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UofGH Kinesiology students volunteer at the 2018 Masters Indigenous Games

The UofGH student volunteers pose together

Students in the Kinesiology program at the University of Guelph-Humber recently spent a weekend volunteering at the 2018 Masters Indigenous Games (MIG), where they offered fitness assessments, and provided advice and health information to MIG athletes and event attendees alike.

The MIG event, hosted by Aboriginal Sport & Wellness Council of Ontario (ASWCO), provided Indigenous adults with the opportunity to compete in a variety of contemporary and traditional sporting activities alongside hundreds of athletes from across North America and beyond. Held at Downsview Park in Toronto, the MIG presented an opportunity for everyone to celebrate Indigenous culture and wellness (view opening video here).

Collaborating with ASWCO, UofGH opened its doors to host three days of volunteer training and Indigenous cultural safety training for 300 MIG volunteers in preparations ahead of the games, which were also attended by UofGH students. In fact, students also had the opportunity to attend a medicine wheel workshop on campus, led by Kim Wheatley, Anishinaabe Cultural Consultant and Senior Manager of 2018 MIG, earlier in the semester as part of preparation for the event.  

UofGH students volunteered enthusiastically to be a part of the event.

“The theme of our Kinesiology booth was to ‘Embody-the-Spirit’ of a Wellness Warrior.  A ‘Wellness Warrior’ embodies the spirit of core Indigenous values of bravery, respect, generosity, responsibility, humility, compassion, leadership, peacemaking, and spirituality,” said Dr. Agnes Coutinho, Assistant Program Head of Kinesiology.

“The message that we wanted to convey to those who come to our booth is that anyone can be a Wellness Warrior as long as they ’embody the spirit’ and strive for wellness and balance, for themselves and for others.”

Promoting fitness

Inside UofGH’s Wellness Warrior booth, students offered a range of informative and interactive services relating to fitness, health and wellness.

An athlete tries the vertical jump test

Many visitors enjoyed trying their hand at a station measuring hand-grip strength, with some athletes even engaging in some friendly competition to try to top one another. At another station, UofGH students measured leg power though vertical jump, with one of the MIG basketball competitors managing to leap up and tap the tent’s ceiling. In addition, physical models comparing the appearance of five pounds of fat tissue to five pounds of lean muscle provoked curiosity and discussion.

“People were really intrigued by that,” observed volunteer Sajan Patel, a recent Kinesiology graduate who also said that offering body mass index measurements led to productive conversations with attendees.

“It’s interesting for people to get a sense of where the general range is for a healthy individual and then get a sense of whether they need to make a change to get in that range. If so, we were able to discuss with them some of the changes they could make.”

In fact, discussions like those were part of the inspiration for many students to volunteer.

“I’m really passionate about fitness, health and wellness,” said Cassandra Holinaty, who is going into her third year of study. “That’s my passion, and that’s why I’m in Kinesiology.”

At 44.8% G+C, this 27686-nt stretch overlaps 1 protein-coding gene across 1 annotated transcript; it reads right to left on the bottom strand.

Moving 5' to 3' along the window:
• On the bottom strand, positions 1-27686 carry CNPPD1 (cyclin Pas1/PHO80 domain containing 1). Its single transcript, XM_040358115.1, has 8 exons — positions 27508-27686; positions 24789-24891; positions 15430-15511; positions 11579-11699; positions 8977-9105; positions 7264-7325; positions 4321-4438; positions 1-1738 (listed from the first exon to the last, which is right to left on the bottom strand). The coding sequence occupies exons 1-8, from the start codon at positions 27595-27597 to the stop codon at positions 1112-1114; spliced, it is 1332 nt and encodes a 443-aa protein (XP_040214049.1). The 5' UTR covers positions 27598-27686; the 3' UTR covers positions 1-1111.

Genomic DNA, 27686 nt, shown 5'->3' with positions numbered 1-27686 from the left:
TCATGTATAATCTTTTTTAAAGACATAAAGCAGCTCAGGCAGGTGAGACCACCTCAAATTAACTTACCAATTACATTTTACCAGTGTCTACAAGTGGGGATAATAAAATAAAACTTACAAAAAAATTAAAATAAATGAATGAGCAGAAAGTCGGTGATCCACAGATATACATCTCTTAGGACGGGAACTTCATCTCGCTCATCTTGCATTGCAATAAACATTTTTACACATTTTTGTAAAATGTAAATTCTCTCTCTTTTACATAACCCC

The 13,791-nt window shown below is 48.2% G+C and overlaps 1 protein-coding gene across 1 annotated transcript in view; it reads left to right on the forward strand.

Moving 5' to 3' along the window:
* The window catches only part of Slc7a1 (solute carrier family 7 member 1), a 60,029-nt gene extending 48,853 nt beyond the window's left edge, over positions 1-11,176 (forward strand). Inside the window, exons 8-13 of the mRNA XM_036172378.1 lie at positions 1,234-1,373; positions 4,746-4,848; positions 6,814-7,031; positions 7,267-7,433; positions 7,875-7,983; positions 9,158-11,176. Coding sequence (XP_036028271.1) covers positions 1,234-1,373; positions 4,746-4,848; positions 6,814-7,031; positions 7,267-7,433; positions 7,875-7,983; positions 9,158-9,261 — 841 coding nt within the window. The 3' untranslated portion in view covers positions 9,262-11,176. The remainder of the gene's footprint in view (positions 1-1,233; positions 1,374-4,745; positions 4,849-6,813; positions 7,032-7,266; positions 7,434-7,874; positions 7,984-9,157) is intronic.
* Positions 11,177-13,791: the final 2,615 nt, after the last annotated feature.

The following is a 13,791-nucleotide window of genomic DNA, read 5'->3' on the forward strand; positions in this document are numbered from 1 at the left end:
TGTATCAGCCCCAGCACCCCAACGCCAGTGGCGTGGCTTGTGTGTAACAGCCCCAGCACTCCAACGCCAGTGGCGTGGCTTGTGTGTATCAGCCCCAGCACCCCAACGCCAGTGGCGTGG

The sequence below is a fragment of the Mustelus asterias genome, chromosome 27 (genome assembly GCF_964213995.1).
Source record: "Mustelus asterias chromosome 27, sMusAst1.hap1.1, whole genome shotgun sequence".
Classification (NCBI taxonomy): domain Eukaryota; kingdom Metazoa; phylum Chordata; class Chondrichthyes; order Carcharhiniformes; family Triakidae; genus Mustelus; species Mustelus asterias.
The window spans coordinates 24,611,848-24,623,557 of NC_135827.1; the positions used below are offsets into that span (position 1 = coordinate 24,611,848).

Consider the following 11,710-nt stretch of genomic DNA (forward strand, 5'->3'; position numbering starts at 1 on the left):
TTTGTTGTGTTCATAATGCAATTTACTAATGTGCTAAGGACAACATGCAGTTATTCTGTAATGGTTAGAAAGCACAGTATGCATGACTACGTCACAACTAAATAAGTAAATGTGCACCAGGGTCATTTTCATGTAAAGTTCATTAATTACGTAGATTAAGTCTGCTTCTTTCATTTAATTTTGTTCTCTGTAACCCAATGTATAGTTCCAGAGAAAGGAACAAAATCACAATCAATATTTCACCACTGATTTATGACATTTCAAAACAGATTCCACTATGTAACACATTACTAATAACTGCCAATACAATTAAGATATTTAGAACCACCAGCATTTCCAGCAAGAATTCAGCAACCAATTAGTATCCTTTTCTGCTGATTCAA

“Our students were also involved in conducting a survey on barriers to physical activity during MIG,” said Dr. Coutinho, also a Board Director and past Chairperson for the National Aboriginal Diabetes Association. “Collecting information on what members of Indigenous communities perceive as barriers to physical activity is really important to us, we need to capture that information in order to directly address it. This information that will be used to help ASWCO in future program delivery.”

A cultural event

The Masters Indigenous Games are not simply about athletics – the event is also a valuable platform to promote and celebrate Indigenous culture and peoples.

Positioned next to the Cultural Village, which offered workshops, storytelling and interactive performances, along with daily demonstrations of traditional games, the Wellness Warrior tent was home to UofGH’s fitness testing team throughout the event.  Nearby, vendors offered authentic moccasins, clothing, beadwork, bone work, leatherwork, artwork and stonework, along with nutritious Indigenous foods. The Games came to a close with the Embody the Spirit Powwow, which featured a smoke dance special, traditional Haudenosaunee singers and a community feast.

Those cultural experiences were also an important part of why UofGH’s student volunteers decided to get involved, and each student had the opportunity to explore various cultural displays and activities, as well as take part in some of the demonstrations, throughout the weekend.

“We always talk about wanting to learn more about Indigenous culture and people. Here’s a situation where I’m in my comfort zone because we’re dealing with fitness testing, but I can still stretch that comfort zone by working with a population I haven’t had the chance to work with before,” Patel said.

“I just thought it was a great opportunity."

UofGH student volunteers poseFour UofGH students pose with the Masters Indigenous Games logoSome of the free equipment offered by UofGHUofGH students pose by the grounds' boundariesA pair of dice used for one of the displaysVolunteer rolls the exercise diceStretching demonstrationVolunteers discuss health with an athleteSome of the literature brought by UofGH students